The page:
Figure 2-17 shows the power routing distribution of the 8-slot chassis with a modular AC configuration power system.

Figure 2-17 CRS 8-Slot Chassis Power Module - Modular AC Configuration

 

As shown in Figure 2-17, AC input power enters the chassis through the A and B power supplies and is distributed to the A or B power bus. Both buses distribute power through the midplane to the MSC, PLIM, switch fabric, and RP card slots.

Each DC power module provides 2 voltages:

  • Output voltage 1 is –54 VDC
  • Output voltage 2 is +5Vaux

Because chassis components are powered by both A and B power inputs, the line card chassis can continue to operate normally if:

  • One AC or DC power module fails
  • One input power (A or B) fails
  • One internal bus bar fails
  • One entire power shelf fails
  • Power modules are added to, or removed from the power shelf

Because no exact redundancy exists across the power modules, individual power modules can be removed without causing the chassis to lose power.

Individual chassis components have power-related devices, such as OR-ing diodes, inrush control circuits, and EMI filters. Because any power modules can power all chassis components, these devices can be inserted or removed (OIR) while the chassis is online. This component insertion and removal is also called hot-swapping .

The modular configuration AC power shelf has the following input VAC power requirements:

  • Single-phase, 200 to 240 VAC nominal, 50 to 60 Hz, 16 A
  • Each power shelf contains three IEC-320-C22 receptacles which can accept up to three IEC-320-C21 connector female plugs, depending on how many AC PMs are installed in the shelf.

Note In order to maintain a balanced 3-phase power load, three AC PMs are required to be installed in a Cisco CRS 8-slot line card chassis AC modular configuration power shelf.


For additional power details, see Appendix A, “Cisco CRS Carrier Routing System 8-Slot Line Card Chassis Specifications.”

Modular Configuration AC Power Shelf

The AC power shelf is the enclosure that houses the AC power modules and power distribution connections and wiring. The AC power shelf, shown in Figure 2-18, is installed in the Cisco CRS 8-slot line card chassis from the front and plugs into the chassis power interface connector panel.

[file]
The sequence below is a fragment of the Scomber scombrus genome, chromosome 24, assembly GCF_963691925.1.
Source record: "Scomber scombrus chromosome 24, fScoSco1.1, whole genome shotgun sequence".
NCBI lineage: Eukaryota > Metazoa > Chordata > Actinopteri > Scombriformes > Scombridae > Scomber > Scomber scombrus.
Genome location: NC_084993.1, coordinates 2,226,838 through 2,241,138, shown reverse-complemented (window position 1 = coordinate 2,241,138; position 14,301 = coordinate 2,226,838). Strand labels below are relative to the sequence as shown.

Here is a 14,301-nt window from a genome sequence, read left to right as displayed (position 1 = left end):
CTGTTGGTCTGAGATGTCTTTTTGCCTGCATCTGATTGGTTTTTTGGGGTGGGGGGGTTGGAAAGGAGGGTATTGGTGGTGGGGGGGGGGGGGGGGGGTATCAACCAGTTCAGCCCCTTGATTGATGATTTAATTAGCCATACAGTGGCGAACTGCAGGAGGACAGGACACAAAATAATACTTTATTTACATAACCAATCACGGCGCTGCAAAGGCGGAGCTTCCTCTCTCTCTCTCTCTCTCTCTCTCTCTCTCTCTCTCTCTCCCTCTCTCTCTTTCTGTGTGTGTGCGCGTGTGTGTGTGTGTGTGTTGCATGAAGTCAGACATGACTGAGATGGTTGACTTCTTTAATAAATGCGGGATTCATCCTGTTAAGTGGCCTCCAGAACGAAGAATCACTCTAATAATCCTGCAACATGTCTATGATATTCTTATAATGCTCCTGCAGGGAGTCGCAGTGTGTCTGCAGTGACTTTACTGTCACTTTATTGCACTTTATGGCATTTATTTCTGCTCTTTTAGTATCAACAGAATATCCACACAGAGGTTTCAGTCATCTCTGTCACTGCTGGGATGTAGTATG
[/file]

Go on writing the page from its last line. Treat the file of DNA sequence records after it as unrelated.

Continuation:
Figure 2-18 Modular Configuration AC Power Shelf

 


Note The power cables for the power shelves do not come pre-attached.


Modular Configuration AC Power Module

The AC power module is an AC power module that converts single phase input AC power into the DC power necessary to power chassis components.

The AC power module (see Figure 2-19) takes input AC power from the power shelf, converts the AC into DC, provides filtering and control circuitry, provides status signaling, and passes the DC power to the chassis midplane.

Figure 2-19 Modular Configuration AC Power Module

 

Each power module has its own power connector to connect input AC power. The input AC power for each power module is as follows:

  • Each AC power module has a single-phase, 3-wire connection:
    Input: 200 to 240 VAC, 50 to 60 Hz, 16A.
    Tolerance: +/-10%(180 to 264) VAC, 50 to 60 Hz, 16A.
  • A 3-pin IEC-320 C21 90 degree female plug is inserted into a 3-pin IEC-320 C22 male plug at the rear of each power module.

The AC power enters the AC power at the rear of the power shelf. Once the power enters the AC power module, internal circuits rectify the AC into DC, filter and regulate it. Each AC power module provides two output voltages, as follows:

  • Output Voltage 1 is -54VDC at 55.5A
  • Output Voltage 2 is +5V at 0.75A

Each AC power module contains an ID EEPROM that stores information used by control software (for example, part number, serial number, assembly deviation, special configurations, test history, and field traceability data).

Figure 2-17 is a diagram of the connections between the modular configuration AC power shelves and the Cisco CRS 8-slot line card chassis. See the Cisco CRS Carrier Routing System 8-Slot Line Card Chassis Installation Guide for detailed information about the input power connections to the AC power shelf.

Each AC power shelf supports up to three AC power modules. The AC power modules convert AC power into DC power, provide filtering, and then distribute the DC power to the chassis midplane. The power shelf also has a service processor module that monitors the condition of each AC power module and provides status signals that indicate the health of the power supplies.